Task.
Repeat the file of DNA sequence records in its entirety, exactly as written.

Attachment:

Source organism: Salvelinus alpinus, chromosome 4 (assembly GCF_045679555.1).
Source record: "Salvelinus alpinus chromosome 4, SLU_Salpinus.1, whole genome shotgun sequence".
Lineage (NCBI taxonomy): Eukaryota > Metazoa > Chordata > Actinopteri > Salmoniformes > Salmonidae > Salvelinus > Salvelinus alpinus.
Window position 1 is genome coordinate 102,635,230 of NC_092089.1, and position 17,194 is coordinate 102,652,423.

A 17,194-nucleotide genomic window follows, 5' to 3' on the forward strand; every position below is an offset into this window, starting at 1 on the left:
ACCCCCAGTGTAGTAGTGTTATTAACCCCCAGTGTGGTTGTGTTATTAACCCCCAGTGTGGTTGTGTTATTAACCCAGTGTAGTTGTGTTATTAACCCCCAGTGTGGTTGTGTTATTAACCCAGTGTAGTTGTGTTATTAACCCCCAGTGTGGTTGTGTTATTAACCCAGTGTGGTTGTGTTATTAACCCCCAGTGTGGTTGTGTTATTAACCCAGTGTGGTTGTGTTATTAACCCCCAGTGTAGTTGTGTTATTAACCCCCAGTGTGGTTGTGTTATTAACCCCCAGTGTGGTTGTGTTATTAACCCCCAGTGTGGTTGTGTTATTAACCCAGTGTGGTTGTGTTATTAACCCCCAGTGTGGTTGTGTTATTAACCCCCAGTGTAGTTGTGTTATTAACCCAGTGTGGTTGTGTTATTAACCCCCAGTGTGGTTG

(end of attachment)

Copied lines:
Source organism: Salvelinus alpinus, chromosome 4 (assembly GCF_045679555.1).
Source record: "Salvelinus alpinus chromosome 4, SLU_Salpinus.1, whole genome shotgun sequence".
Lineage (NCBI taxonomy): Eukaryota > Metazoa > Chordata > Actinopteri > Salmoniformes > Salmonidae > Salvelinus > Salvelinus alpinus.
Window position 1 is genome coordinate 102,635,230 of NC_092089.1, and position 17,194 is coordinate 102,652,423.

A 17,194-nucleotide genomic window follows, 5' to 3' on the forward strand; every position below is an offset into this window, starting at 1 on the left:
ACCCCCAGTGTAGTAGTGTTATTAACCCCCAGTGTGGTTGTGTTATTAACCCCCAGTGTGGTTGTGTTATTAACCCAGTGTAGTTGTGTTATTAACCCCCAGTGTGGTTGTGTTATTAACCCAGTGTAGTTGTGTTATTAACCCCCAGTGTGGTTGTGTTATTAACCCAGTGTGGTTGTGTTATTAACCCCCAGTGTGGTTGTGTTATTAACCCAGTGTGGTTGTGTTATTAACCCCCAGTGTAGTTGTGTTATTAACCCCCAGTGTGGTTGTGTTATTAACCCCCAGTGTGGTTGTGTTATTAACCCCCAGTGTGGTTGTGTTATTAACCCAGTGTGGTTGTGTTATTAACCCCCAGTGTGGTTGTGTTATTAACCCCCAGTGTAGTTGTGTTATTAACCCAGTGTGGTTGTGTTATTAACCCCCAGTGTGGTTG